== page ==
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S&P: Hedge Funds May Lose Leverage, Become Less Opaque

Date: Friday, August 28, 2009
Author: Aleksandrs Rozens, Investment Dealer’s Digest

Hedge funds may have to change tactics, notably by cutting their leverage, and adapt to regulations that likely will restrict their investment strategies, according to a recent report about the $2 trillion alternative asset management industry published by Standard & Poor’s.

                         “Investors will be more attracted to hedge funds that use low-to-modest balance-sheet leverage relative to their investment strategy in conjunction with a strong risk-management system,” says S&P. The rating agency defines funds with low leverage as those with  1x to 2x assets to risk capital.

                         There are roughly 10,000 funds, according to the Hedge Fund Association, an industry trade group. Many were forced to cut their leverage in the last 18 months as the credit crisis eroded the value of assets posted as collateral. Also, fewer prime brokers were able to or willing to lend to their hedge fund clients during the credit turmoil.

                         In addition to reducing leverage, S&P said hedge funds likely will have to improve transparency of their operations and the credit rating agency warned that regulatory restrictions could crimp the investment styles of funds.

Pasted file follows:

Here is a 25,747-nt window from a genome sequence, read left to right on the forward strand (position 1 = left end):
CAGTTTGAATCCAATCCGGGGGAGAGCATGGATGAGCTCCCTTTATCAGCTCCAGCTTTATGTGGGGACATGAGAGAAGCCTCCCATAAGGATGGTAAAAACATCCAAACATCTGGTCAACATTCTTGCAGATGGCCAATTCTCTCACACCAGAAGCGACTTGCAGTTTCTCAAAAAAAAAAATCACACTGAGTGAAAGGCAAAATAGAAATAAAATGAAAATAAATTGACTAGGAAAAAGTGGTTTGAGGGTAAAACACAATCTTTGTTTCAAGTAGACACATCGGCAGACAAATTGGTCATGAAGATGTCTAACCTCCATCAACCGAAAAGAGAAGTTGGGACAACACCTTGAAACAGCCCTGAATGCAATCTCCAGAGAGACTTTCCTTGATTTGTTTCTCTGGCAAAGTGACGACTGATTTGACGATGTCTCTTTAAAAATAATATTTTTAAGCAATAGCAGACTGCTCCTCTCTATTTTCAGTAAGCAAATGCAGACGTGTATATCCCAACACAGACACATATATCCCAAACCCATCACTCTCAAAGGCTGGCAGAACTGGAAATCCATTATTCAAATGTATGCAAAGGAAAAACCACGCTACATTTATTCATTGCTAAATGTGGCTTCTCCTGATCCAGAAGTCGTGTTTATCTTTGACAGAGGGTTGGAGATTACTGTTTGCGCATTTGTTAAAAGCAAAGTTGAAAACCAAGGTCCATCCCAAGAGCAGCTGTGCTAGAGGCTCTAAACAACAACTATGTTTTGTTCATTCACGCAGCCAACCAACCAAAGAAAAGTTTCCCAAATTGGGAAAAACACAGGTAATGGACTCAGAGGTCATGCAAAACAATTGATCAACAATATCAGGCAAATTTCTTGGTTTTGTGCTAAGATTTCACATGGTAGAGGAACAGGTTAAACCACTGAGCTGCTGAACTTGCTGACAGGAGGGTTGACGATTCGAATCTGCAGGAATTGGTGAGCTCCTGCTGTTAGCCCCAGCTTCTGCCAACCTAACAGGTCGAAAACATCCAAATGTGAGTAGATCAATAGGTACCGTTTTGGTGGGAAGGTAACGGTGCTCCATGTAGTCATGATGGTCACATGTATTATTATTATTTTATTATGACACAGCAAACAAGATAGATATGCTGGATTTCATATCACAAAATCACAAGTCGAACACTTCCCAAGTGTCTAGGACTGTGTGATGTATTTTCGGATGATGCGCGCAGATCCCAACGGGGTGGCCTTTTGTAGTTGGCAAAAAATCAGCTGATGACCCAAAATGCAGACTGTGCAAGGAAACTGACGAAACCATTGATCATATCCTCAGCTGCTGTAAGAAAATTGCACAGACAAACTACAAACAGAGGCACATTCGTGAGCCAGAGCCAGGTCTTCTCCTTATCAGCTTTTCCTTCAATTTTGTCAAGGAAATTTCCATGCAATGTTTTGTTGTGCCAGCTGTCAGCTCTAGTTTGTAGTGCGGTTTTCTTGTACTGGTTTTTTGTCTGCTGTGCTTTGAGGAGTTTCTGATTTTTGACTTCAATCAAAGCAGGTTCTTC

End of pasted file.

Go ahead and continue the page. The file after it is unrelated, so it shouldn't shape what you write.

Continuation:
“Traditionally, hedge funds have been able to take both long and short positions in any instrument, in any cash or derivative markets, without restrictions by regulators. But that may change in the coming year,” S&P warns in a report entitled “Hedge Funds Now Need More Than Performance To Attract and Retain Investors.”

                         When it comes to the issue of leverage, S&P analysts wrote in their report that they expect investors to be drawn more to funds that use low-to-modest balance sheet leverage.

                         In addition, the credit rating agency warned that limits on the amount of money that investors can take out of a fund, known as gating, likely will haunt some fund managers. These gates were dropped often during the credit crisis, particularly in the third and fourth quarters of 2008. In some cases funds that dropped the gates likely will see investor exodus, says S&P, which warned that: “Many investors that have been gated will redeem their holdings when funds lift their gates.”